Talking with Your Child about Sex

September 22nd, 2009
  1. Speak directly to your child, using language appropriate for their age and knowledge level to describe sexual feelings and activities.
  2. Start conversations about sex early (ages 4-6) beginning with discussions about biology, language your child may hear outside the home, and messages around sex in the media.
  3. Remember that sexuality is confusing for children. Talk with them about the extremes in our cultural attitudes toward sex, from embarrassment to sexual exploitation. It is ok to admit to your own embarrassment.
  4. When a child asks a question about sex begin with a concise but to the point answer. As you and your child grow more comfortable talking, expand your answer. At the end of a discussion, always ask them if they have any other questions.
  5. Begin an ongoing dialogue, which will allow you to communicate morals, values, and examples. It is not only one talk.
  6. Understand that all children have sexual lives, whether with others or through fantasies. This is an important part of life that helps them to discover and develop their individual sexual identity, a vital part of one’s overall identity.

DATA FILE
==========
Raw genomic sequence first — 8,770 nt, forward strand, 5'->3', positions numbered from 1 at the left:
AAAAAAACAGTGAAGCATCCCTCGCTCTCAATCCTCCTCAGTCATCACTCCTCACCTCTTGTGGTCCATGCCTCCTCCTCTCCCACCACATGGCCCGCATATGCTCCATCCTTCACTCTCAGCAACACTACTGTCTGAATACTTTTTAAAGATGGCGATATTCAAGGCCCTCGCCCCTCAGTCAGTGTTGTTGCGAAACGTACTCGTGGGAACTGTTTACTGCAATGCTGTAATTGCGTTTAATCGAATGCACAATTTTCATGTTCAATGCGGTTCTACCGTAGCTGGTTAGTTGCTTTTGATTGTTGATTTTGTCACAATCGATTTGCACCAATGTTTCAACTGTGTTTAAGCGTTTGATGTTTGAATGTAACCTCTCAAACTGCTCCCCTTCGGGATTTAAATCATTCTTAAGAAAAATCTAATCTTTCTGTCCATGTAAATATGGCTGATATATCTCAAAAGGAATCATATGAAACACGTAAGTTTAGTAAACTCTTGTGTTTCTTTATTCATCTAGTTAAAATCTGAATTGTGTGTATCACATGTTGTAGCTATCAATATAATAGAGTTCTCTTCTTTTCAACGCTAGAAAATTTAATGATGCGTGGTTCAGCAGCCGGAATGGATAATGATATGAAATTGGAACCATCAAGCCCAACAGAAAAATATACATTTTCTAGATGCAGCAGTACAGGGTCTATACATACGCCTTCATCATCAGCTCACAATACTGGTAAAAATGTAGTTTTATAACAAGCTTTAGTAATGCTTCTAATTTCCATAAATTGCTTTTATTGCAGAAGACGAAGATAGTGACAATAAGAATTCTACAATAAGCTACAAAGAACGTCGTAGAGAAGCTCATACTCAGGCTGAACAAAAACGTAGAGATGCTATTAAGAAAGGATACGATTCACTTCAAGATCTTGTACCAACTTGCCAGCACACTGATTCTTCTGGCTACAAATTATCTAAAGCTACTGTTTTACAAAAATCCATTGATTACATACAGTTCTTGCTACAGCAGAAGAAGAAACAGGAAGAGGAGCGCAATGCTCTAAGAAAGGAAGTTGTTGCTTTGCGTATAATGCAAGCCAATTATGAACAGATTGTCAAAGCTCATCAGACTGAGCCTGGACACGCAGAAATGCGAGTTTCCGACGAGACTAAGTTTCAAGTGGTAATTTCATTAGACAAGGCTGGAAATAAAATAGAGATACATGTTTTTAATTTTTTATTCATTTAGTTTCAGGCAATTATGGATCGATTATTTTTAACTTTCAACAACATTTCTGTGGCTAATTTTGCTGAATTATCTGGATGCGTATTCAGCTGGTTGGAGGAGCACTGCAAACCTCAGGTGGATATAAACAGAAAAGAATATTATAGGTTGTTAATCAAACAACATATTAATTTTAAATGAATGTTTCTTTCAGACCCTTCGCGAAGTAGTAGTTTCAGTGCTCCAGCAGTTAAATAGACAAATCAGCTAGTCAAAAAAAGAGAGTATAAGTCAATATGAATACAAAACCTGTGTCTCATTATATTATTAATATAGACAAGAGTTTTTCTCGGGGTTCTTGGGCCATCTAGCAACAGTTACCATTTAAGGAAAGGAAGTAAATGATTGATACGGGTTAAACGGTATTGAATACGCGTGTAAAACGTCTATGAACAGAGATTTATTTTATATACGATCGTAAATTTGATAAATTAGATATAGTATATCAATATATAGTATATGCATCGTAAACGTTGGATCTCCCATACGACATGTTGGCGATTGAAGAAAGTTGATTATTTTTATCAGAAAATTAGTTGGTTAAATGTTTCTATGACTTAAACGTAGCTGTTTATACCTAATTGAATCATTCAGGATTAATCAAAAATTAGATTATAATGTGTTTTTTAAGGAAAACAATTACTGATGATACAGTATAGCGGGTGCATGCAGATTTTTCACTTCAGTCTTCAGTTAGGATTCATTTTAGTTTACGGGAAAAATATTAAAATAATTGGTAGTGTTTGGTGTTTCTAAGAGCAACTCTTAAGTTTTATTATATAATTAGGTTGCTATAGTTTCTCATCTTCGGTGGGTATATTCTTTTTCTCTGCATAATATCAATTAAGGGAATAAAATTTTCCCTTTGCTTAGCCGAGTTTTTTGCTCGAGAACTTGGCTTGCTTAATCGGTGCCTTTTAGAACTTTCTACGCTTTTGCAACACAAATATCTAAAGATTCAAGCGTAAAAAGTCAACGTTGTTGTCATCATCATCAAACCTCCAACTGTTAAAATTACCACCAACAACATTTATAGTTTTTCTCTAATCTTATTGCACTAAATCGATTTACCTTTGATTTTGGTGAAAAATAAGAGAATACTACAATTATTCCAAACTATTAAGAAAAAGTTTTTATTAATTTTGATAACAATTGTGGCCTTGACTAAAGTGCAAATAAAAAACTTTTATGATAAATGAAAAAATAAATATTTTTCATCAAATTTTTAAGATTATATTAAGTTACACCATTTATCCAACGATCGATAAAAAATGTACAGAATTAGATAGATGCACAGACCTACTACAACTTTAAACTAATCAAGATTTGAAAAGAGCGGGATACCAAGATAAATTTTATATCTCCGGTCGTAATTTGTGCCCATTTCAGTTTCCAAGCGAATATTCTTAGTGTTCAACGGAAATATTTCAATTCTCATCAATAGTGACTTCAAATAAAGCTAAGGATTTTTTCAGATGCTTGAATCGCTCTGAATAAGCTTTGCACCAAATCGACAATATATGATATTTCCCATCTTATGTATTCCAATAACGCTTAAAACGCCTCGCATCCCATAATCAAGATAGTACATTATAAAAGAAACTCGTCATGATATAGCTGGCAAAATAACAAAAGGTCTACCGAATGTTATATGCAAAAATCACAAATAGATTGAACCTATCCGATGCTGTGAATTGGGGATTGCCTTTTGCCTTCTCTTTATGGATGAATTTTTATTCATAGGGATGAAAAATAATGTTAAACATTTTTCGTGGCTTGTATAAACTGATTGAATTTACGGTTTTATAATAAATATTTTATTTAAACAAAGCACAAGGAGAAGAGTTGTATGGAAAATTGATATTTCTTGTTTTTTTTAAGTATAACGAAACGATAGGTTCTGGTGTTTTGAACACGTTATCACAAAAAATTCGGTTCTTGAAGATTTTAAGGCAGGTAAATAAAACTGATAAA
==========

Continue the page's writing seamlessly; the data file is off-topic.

7. Recognize that childhood, like adolescence, is about taking risks, sexually and in other ways. Encourage your teen to talk with other trusted adults about sexuality.
  8. Look out for red flags to dangerous sexual behaviors including repeated access to the Internet or video sex sites, inappropriate touching or sexual name calling, critical remarks about their sexuality or that of others. Other more general psychological problems such as depression, anxiety, low self-esteem or eating problems might occur at the same time.
  9. Educate yourself about the spectrum of child sexual behaviors. Enforcing rigid gender roles or sexual orientation can be extremely damaging.
  10. Be aware of how you speak and act concerning sexual and gender issues in front of your children. Children respond best to suggestions rather than directives, highlighting the importance of the parent’s role as guide during these crucial years.